Impacts of recent rainfall changes on agricultural productivity and water resources within the Southern Western Ghats of Kerala, India

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Department of Geological and Mining Engineering and Sciences


Significant changes in rainfall patterns are critical to agriculture, and the dependency of cropping systems on rainfall variability would engender appropriate farming practices and agriculture policies for a climate-resilient agriculture system. This study analyses the significance of rainfall variability on agriculture productivity in the Wayanad district of Kerala (India) using time series data on rainfall (1989–2019) and crop yield (2000–2019). The spatial variability of rainfall patterns reveals a dichotomy between the rain gauge stations in the northern and southern parts of the region. Despite the absence of statistically significant trends in the monthly, seasonal and annual rainfall, based on the Mann-Kendall trend analysis, an increase in the yield of many crops (e.g., winter paddy, banana) is evident, which emphasises the critical role of irrigation in driving the crop productivity. As an adaptation strategy to changing rainfall patterns, irrigation would meet the additional crop water requirement for sustainable agricultural production under the varying rainfall distributions. However, the increase in the area under irrigation in recent years has had significant implications for both surface water and groundwater resources. The conclusive findings suggest that the region requires climate-resilient agriculture, focusing on optimising irrigation and developing sustainable agriculture and water conservation strategies.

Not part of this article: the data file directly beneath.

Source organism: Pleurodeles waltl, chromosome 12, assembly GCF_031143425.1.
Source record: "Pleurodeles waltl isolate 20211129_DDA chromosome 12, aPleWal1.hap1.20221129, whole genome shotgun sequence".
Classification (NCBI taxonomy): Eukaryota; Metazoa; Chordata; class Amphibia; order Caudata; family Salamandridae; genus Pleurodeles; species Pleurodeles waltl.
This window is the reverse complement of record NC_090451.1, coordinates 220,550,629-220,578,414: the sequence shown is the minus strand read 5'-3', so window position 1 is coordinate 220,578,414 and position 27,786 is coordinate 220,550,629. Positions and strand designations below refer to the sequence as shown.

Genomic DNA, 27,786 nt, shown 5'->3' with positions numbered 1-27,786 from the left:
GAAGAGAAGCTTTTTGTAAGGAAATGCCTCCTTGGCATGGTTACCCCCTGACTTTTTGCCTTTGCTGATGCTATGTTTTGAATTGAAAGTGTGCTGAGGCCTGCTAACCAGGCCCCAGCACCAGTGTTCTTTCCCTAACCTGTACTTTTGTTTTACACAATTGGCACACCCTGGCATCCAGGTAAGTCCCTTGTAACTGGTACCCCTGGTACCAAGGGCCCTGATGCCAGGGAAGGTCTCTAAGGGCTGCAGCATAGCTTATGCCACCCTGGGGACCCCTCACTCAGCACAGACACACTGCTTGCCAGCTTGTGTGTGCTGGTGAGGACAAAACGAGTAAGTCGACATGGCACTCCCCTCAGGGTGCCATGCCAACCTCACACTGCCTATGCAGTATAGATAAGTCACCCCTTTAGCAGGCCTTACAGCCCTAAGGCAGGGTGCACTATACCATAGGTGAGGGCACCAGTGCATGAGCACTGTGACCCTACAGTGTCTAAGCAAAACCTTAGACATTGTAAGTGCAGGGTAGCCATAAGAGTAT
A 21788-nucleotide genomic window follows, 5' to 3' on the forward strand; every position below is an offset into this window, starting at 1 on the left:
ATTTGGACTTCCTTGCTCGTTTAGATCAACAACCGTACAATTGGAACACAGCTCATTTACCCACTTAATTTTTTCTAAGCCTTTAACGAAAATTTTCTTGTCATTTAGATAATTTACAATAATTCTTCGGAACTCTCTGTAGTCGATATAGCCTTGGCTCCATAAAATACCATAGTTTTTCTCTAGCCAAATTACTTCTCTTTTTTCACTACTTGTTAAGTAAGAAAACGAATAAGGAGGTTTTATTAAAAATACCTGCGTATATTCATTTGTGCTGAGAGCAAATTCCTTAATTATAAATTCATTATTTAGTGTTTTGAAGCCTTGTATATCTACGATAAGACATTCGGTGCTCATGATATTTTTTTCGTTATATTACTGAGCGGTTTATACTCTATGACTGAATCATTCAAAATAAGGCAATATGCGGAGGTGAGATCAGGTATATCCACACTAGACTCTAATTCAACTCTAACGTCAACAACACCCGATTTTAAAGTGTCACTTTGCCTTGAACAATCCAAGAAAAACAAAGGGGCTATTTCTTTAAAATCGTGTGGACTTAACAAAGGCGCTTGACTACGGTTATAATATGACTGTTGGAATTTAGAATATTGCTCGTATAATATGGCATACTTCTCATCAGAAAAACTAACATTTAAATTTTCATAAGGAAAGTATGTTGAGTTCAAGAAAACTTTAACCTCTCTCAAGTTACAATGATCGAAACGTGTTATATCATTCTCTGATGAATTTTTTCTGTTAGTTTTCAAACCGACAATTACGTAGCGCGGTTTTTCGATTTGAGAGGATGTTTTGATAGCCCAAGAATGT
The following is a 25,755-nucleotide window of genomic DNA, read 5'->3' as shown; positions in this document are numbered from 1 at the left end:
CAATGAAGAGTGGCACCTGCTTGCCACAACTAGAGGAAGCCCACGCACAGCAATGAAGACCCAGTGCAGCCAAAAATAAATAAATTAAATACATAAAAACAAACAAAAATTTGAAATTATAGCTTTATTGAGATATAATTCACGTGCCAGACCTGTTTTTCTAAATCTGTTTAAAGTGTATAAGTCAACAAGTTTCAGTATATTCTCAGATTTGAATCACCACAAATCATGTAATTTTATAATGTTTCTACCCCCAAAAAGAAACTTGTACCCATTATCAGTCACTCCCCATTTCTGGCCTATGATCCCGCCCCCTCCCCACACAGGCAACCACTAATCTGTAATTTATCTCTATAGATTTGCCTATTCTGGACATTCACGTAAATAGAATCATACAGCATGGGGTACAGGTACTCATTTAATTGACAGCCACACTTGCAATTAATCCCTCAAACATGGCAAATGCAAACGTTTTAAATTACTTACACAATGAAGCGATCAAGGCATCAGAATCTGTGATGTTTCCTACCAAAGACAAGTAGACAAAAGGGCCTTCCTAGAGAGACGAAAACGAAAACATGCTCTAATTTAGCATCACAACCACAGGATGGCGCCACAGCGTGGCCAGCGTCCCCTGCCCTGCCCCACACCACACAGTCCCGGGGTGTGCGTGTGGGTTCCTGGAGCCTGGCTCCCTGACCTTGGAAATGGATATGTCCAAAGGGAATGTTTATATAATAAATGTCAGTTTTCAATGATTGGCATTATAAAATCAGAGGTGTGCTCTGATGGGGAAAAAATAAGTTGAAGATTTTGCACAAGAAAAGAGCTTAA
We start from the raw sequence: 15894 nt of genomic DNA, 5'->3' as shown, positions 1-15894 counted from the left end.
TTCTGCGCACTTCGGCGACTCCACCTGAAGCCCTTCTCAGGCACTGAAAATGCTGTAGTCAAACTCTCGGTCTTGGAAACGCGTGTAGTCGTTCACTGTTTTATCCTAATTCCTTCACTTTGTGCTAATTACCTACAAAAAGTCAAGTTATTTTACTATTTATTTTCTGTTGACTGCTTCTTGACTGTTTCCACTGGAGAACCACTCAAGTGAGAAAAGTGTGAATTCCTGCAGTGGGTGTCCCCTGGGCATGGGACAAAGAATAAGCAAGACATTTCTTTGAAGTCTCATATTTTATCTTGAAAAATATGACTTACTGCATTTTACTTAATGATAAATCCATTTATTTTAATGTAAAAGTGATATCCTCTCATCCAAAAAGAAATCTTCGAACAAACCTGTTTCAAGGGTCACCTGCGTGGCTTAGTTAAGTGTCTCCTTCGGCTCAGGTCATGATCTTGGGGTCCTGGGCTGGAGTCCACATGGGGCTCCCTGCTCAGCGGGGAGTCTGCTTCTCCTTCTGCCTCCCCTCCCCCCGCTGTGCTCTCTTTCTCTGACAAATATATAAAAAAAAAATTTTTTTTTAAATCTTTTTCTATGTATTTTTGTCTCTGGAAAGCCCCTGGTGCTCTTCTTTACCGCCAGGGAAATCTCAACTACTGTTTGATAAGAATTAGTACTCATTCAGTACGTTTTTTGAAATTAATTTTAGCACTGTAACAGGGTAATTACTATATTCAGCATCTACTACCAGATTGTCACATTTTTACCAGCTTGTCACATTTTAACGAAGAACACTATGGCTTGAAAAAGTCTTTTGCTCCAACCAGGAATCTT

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Environmental Monitoring and Assessment